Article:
When we talk about language, we often use different words to describe it. We say “indigenous language”, “vernacular language”, “official language”, “national language”, “first language”, “mother language”… That’s a lot of languages, don’t you agree? We are all familiar with these names, but do we know what they really mean? Are they one and the same thing?

2019 has been proclaimed as the International Year of Indigenous Languages. To raise awareness, to promote, to protect. This is a truly wonderful initiative that will only be successful if people fully understand what the fight is for.

An indigenous language is a language native to a particular region (not brought to that place from elsewhere) that’s spoken by indigenous people. Most Pacific tongues (Tongan, Tahitian, Nauruan, Pohnpeian, Hawaiian, etc.) are indigenous languages. Interesting is the fact that an indigenous language doesn’t always have to have the status of a national or official language. For example Drehu, one of the indigenous tongues in New Caledonia, is neither a national nor an official language.

Most indigenous languages are also vernaculars. What is a vernacular language? It is a language people use in everyday life within their own community, but not necessarily outside it. The word “vernacular” comes from Latin “vernaculus”, which means “domestic, native”. As with indigenous tongues, all Pacific languages are vernaculars. In Polynesia and Micronesia, the Islanders generally speak only one vernacular. In Tuvalu, for instance, that’s Tuvaluan. In Melanesia, where there is a large number of indigenous tongues, people tend to speak two or even more vernacular languages. Papua New Guinea is a good example here.

A vernacular is often contrasted with a lingua franca, otherwise known as a vehicular or bridge language. It is used when speakers of different vernaculars want to communicate with each other. In the Pacific region, the lingua francas are English, French, and – in Melanesia – also the local creoles: Bislama, Pijin, and Tok Pisin. They are usually (but not always) the Islanders’ second languages – languages they prefer to use “in the world” (especially the younger generations).

Speaking of which, what is the difference between the first and the second language? I think it is not difficult to guess that a first language – also known as a L1 or a native language – is the language a person learns to speak first as a child. Many people use the term interchangeably with a mother tongue, but the latter doesn’t necessarily have the same meaning. Let me explain. For some people their mother tongue is their first language, so they will say that a first language and a mother tongue are the same thing. But for others,  those whose parents come from another country for example, a mother tongue may refer to the language their parents speak and the first language – the language the person chooses to use on a daily basis. So as you can see, the term “mother tongue” is somewhat ambiguous. However, most linguists equate it with a first language, so we can say they are synonyms.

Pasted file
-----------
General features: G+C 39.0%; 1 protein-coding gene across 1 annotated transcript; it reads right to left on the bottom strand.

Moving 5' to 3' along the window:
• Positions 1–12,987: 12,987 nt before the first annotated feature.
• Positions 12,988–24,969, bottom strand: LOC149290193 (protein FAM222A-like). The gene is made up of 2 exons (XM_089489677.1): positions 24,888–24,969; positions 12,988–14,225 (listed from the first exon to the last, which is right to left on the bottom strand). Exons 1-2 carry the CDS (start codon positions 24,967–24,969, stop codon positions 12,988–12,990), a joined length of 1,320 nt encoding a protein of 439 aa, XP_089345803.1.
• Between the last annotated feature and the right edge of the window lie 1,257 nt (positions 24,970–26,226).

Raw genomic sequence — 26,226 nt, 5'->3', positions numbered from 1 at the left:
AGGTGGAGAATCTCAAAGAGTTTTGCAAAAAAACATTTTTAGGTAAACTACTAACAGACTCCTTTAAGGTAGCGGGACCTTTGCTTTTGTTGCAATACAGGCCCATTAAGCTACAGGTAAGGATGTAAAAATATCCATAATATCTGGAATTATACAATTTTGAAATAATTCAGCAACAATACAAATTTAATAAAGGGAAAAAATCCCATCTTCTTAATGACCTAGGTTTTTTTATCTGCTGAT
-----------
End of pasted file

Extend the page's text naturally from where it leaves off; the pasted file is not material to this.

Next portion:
As for the second language, or a L2, this is a language a person is not a native speaker of. It is learnt later (usually as a foreign tongue). Obviously, not everyone speaks a second language, and some people speak more than one.

Now that we know the basics, let’s focus on an official and a national language. The former is a language that’s given a special legal status in a particular country or other jurisdiction. Typically, a country’s official language is the language of government, the law, and formal education. In most Pacific Island states, English and French function as the official language, even if this is not written in the country’s constitution. Such situation, where a language external to the country has been adopted as an official language, is called an exoglossic language policy, while the promotion of an indigenous tongue as an official language is called an endoglossic language policy.

Probably the most difficult to define is a national language. It is a language that has “cultural” ties with a particular territory – either “de facto” (existing in reality) or “de jure” (recognized by law). A national language is not the same as an official language and isn’t always mentioned in a constitution. As John Lynch notices, Vanuatu is one of the few Pacific countries where the national (Bislama) and official (Bislama, English, French) languages are spelled out in the constitution.

It is important to be able to differentiate between the language terms we so often use. We may think it doesn’t really matter, but it does. So don’t be an ignorant, but a well-informed individual.

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